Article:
1. Expenses related to the discrimination

With the recent Senyk decision, the Tribunal’s authority to compensate an employee for discrimination has been expanded to include legal expenses incurred by the employee to pursue the complaint itself. Prior to this decision, the type of expenses claimed typically related to amounts expended by the employee to find a new job, to facilitate an accommodation of the employee’s condition, to retain a lawyer to represent the complainant before the complaint was filed or to compensate the complainant for non-legal expenses related to the hearing itself.

For example, in Cassidy (No. 3), the employee was awarded amounts intended to compensate him for expenses he incurred looking for a job out of the area (such as a vehicle refrigerator for his medication, clothing for the new position and travel costs to return to Vancouver to the MS clinic from his new place of work). In addition, Mr. Cassidy was entitled to claim reimbursement of the costs he personally incurred in securing the testimony of experts to support his complaint (this claim was ultimately rejected as it was determined that it was CLAS, an advocacy group which assisted Mr. Cassidy, and not Mr. Cassidy himself that incurred this expense), as well as the income he lost during the portions of the hearing dealing with those issues he was successful on.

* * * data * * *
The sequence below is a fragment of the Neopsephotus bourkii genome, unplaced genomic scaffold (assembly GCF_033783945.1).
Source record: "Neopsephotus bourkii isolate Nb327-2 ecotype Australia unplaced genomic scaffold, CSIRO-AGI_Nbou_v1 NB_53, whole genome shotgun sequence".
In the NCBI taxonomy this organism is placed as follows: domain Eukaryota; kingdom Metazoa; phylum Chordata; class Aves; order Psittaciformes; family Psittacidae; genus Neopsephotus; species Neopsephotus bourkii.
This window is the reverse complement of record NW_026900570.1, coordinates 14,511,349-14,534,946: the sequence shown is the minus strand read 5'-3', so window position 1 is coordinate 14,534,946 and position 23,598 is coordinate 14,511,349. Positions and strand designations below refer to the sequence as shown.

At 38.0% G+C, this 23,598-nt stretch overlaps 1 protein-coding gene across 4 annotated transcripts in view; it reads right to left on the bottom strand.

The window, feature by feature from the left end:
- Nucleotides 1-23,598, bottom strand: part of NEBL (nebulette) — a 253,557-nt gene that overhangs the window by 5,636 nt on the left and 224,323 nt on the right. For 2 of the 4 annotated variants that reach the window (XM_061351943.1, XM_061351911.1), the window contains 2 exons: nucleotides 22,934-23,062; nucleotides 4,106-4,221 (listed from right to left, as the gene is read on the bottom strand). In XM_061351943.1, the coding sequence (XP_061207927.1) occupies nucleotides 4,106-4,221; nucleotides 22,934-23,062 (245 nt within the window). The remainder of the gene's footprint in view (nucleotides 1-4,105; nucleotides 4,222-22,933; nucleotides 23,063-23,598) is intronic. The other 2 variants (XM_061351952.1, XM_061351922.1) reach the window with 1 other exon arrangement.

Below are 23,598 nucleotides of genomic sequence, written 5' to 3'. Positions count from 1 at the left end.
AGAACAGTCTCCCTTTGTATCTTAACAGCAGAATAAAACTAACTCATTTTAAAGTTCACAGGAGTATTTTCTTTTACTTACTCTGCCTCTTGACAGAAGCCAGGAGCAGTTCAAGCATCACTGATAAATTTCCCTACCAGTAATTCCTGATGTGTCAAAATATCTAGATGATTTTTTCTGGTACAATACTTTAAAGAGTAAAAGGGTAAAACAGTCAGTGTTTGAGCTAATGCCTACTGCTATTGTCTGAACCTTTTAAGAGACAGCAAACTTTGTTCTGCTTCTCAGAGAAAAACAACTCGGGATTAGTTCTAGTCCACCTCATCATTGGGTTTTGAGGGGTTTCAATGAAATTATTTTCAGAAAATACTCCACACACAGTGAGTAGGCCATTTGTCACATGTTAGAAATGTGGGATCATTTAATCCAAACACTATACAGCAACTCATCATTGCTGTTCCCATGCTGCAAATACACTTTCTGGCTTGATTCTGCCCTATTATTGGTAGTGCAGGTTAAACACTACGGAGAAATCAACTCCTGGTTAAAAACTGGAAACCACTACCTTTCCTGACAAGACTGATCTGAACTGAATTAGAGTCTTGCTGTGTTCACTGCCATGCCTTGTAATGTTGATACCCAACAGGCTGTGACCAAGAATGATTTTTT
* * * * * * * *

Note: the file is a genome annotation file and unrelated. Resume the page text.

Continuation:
Until Senyk, any awards to compensate for expenses tended to be relatively modest. However, with the release of this decision, as well as the Tribunal’s subsequent decision in SELI (No. 9) in which a similar order for hearing-related legal expenses was made, the potential exposure facing employers who proceed unsuccessfully through the Tribunal process has greatly increased. In many cases, the cost of pursuing the complaint is much greater than the financial value of the other awards that may be made by the Tribunal in favour of the complainant.